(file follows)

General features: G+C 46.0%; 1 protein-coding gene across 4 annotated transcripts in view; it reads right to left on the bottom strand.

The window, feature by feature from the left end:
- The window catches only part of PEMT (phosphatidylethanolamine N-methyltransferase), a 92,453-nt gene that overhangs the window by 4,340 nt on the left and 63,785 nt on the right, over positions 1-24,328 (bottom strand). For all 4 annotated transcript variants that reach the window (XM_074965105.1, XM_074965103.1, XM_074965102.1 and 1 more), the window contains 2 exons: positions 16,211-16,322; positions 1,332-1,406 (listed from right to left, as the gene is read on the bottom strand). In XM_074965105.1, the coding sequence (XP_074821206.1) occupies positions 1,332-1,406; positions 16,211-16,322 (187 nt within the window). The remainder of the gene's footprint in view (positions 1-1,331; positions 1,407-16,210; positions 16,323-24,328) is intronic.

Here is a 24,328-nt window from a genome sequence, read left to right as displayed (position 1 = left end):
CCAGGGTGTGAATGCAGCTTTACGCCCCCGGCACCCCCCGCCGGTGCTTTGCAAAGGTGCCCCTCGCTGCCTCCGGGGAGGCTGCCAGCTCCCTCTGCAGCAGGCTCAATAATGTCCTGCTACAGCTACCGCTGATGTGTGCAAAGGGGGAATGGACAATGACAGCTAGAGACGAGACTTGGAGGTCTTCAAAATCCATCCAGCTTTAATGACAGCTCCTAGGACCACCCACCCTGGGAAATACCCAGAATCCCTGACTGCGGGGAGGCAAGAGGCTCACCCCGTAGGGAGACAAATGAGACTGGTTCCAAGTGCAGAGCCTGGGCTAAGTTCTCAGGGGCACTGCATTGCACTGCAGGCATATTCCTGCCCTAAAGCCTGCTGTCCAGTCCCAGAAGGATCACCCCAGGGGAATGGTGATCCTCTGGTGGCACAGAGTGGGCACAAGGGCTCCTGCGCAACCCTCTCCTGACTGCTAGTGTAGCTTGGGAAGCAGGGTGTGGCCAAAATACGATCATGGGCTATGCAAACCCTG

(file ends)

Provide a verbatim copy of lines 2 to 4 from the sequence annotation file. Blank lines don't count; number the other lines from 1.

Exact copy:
The window, feature by feature from the left end:
- The window catches only part of PEMT (phosphatidylethanolamine N-methyltransferase), a 92,453-nt gene that overhangs the window by 4,340 nt on the left and 63,785 nt on the right, over positions 1-24,328 (bottom strand). For all 4 annotated transcript variants that reach the window (XM_074965105.1, XM_074965103.1, XM_074965102.1 and 1 more), the window contains 2 exons: positions 16,211-16,322; positions 1,332-1,406 (listed from right to left, as the gene is read on the bottom strand). In XM_074965105.1, the coding sequence (XP_074821206.1) occupies positions 1,332-1,406; positions 16,211-16,322 (187 nt within the window). The remainder of the gene's footprint in view (positions 1-1,331; positions 1,407-16,210; positions 16,323-24,328) is intronic.

Here is a 24,328-nt window from a genome sequence, read left to right as displayed (position 1 = left end):